Review of The Gorilla Variations [12k2013]

The Silent Ballet (.COM)

Recorded in one sitting as a soundtrack to an Éder Santos film, The Gorilla Variations is an exploration of the possibilities of melody, live interactive performance and post production refinement. Stephen Vitiello is a long time collaborator and experimental music innovator and the interaction with Molly Berg, a vibrant multi-instrumentalist and singer, creates a melodic, repetitive, and exploratory album. The various elements of the performance meld to create an interesting if not a little unfocused album.

The variations, while considered separate tracks, are basically one long composition chopped up and reworked in the mixing stage to create unique explorations of the same session. Every piece of “sound” on the album seems to have some sort of processing applied to add a non-acoustic texture to acoustic elements. The guitar often begins clean, then as the experiment progresses, so does the destruction of the natural sound of the guitar. This holds true for the extremely beautiful wandering vocals from Molly Berg. Her solo voice is augmented by layering via samples, multi-tracking, and various processing techniques. Even the clarinet has some added spice from multi-tracking and filters. While on the subject of clarinets, I find their addition to be a personal touch that not only completes the human element to an otherwise experimental and electronically produced album, but it adds a texture that no synth has yet been able to recreate. All of the elements together create the bulk of the album and it is this concise rendition of the instrumentation that is also the album’s shortcoming.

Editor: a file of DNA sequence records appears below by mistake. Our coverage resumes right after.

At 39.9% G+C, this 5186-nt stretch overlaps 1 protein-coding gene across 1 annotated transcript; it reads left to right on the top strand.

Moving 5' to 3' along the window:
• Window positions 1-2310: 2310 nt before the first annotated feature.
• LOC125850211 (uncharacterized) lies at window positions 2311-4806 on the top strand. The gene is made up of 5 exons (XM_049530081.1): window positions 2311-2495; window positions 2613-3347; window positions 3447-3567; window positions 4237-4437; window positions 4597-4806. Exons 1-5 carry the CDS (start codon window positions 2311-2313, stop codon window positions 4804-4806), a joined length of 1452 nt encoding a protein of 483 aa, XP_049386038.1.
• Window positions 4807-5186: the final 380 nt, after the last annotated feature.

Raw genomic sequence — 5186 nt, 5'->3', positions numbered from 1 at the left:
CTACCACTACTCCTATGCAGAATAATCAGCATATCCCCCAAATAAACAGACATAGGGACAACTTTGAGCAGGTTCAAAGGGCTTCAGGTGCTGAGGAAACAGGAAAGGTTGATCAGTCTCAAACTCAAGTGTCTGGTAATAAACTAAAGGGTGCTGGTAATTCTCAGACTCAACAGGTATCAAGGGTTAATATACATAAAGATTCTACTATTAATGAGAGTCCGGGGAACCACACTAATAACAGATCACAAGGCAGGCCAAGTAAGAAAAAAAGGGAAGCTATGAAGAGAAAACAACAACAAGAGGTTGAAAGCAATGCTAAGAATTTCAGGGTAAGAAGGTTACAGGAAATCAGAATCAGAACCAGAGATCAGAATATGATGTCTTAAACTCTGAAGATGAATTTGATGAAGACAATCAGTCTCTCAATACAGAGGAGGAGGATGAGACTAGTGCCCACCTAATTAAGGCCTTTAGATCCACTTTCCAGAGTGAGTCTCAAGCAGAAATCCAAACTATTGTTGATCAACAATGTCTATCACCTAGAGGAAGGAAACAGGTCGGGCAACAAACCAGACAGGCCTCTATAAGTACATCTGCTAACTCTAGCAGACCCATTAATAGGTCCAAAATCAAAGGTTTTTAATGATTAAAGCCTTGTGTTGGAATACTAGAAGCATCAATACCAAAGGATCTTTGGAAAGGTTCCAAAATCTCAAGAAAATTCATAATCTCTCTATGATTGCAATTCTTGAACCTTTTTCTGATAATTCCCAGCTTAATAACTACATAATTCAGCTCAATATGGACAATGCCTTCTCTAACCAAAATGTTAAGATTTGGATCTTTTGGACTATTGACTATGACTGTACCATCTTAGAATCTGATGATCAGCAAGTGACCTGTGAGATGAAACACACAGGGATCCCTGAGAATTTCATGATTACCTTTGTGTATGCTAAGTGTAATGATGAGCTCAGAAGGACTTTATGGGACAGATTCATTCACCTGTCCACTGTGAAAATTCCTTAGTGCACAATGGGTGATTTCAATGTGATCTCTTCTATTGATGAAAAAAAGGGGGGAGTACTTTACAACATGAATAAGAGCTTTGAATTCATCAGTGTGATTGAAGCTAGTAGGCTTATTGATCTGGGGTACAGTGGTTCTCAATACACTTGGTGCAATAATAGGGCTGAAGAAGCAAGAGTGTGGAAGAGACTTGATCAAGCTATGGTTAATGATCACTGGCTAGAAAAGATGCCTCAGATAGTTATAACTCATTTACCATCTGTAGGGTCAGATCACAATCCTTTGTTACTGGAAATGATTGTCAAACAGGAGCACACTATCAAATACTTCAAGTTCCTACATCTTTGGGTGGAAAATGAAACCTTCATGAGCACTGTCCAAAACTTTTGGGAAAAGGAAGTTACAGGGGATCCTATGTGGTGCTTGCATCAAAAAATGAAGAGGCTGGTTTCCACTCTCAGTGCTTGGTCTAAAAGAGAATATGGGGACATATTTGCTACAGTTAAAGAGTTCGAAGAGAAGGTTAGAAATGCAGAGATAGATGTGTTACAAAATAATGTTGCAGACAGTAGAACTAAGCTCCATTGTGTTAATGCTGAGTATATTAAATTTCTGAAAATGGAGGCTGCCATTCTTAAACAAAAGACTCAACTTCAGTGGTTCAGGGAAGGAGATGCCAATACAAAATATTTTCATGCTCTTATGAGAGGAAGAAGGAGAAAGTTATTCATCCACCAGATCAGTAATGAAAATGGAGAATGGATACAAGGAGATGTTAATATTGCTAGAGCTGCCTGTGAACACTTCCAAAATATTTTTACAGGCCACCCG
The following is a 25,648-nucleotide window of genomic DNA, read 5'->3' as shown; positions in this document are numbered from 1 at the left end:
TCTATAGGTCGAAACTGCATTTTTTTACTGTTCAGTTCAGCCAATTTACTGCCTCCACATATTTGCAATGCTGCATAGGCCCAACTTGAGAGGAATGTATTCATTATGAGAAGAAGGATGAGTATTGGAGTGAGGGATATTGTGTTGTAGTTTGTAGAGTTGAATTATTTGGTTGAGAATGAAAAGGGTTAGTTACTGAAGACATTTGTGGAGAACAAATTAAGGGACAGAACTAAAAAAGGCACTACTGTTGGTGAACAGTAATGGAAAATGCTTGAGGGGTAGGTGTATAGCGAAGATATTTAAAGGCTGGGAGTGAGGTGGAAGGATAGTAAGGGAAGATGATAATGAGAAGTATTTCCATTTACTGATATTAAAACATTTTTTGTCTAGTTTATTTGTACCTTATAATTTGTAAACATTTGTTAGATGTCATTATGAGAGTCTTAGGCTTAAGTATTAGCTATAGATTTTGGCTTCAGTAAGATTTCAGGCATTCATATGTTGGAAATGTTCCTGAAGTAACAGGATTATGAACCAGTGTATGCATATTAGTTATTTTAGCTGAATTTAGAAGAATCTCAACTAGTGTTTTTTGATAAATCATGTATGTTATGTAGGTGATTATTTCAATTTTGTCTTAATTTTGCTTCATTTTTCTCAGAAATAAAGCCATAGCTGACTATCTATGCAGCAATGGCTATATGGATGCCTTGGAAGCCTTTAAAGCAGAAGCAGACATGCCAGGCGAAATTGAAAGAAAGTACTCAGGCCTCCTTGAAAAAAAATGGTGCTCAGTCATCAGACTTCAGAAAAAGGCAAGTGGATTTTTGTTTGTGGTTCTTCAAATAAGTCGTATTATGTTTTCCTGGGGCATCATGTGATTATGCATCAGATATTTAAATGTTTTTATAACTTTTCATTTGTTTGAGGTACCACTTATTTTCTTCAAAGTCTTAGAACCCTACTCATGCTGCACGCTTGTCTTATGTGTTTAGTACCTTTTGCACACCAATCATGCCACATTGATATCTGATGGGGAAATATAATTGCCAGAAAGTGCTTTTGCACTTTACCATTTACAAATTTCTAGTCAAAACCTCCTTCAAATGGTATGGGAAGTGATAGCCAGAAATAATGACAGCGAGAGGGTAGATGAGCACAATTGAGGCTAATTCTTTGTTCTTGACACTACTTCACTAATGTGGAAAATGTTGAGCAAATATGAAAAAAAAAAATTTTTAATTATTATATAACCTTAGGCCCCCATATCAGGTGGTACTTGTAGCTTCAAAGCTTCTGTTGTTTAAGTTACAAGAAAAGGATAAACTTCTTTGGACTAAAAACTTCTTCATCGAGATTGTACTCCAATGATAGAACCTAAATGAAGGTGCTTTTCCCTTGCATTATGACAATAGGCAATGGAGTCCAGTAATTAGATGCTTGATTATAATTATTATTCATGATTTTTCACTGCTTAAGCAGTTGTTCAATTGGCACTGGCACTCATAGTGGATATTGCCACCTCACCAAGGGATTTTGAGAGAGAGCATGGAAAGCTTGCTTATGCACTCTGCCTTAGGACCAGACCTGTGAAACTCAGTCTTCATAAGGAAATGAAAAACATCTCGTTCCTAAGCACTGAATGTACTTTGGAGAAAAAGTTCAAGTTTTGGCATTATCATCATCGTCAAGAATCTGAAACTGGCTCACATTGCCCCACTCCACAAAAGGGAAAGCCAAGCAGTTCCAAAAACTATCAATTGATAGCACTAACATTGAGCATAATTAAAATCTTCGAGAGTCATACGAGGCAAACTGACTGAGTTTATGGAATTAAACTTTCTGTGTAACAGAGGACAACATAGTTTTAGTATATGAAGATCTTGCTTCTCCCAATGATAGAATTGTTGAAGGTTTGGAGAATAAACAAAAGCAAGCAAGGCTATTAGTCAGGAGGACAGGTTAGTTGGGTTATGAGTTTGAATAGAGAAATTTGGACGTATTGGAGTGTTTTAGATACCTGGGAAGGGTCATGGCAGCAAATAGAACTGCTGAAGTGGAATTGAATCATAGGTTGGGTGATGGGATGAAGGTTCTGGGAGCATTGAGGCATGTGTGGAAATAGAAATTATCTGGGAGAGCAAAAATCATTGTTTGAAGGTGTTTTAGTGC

Being recorded in one sitting is a boon and a curse for this album. Having time to work through the various ideas and themes caused an apparent progression in ideas, but here it seems to take a little too much time on the main theme in general. There is enough variation within each segment as is especially evident in “Variation 3” with its extremely processed guitar sounds, but the overall feeling of the album is that it drags on a little much. Songs like “Geese”, which was not a part of the original variations, are a delight of experimentation that take a new approach to the collaboration and it was a very wise decision to add these other songs into the “variations” mix. The addition of numerous found sound elements also help push the album forward when it is feeling a little old.

This is a great album that exhibits both the human and electronic elements that are possible in a collaboration and shows what can be done in a single, live recording session. However, the live recording tends to lack direction at times but the pure textural innovations and explorations more than make up for this slight shortcoming. The Gorilla Variations is worth a listen for those who are interested in all forms of acoustic and electronic exploration as well as those looking for a film soundtrack. -Greg Norte

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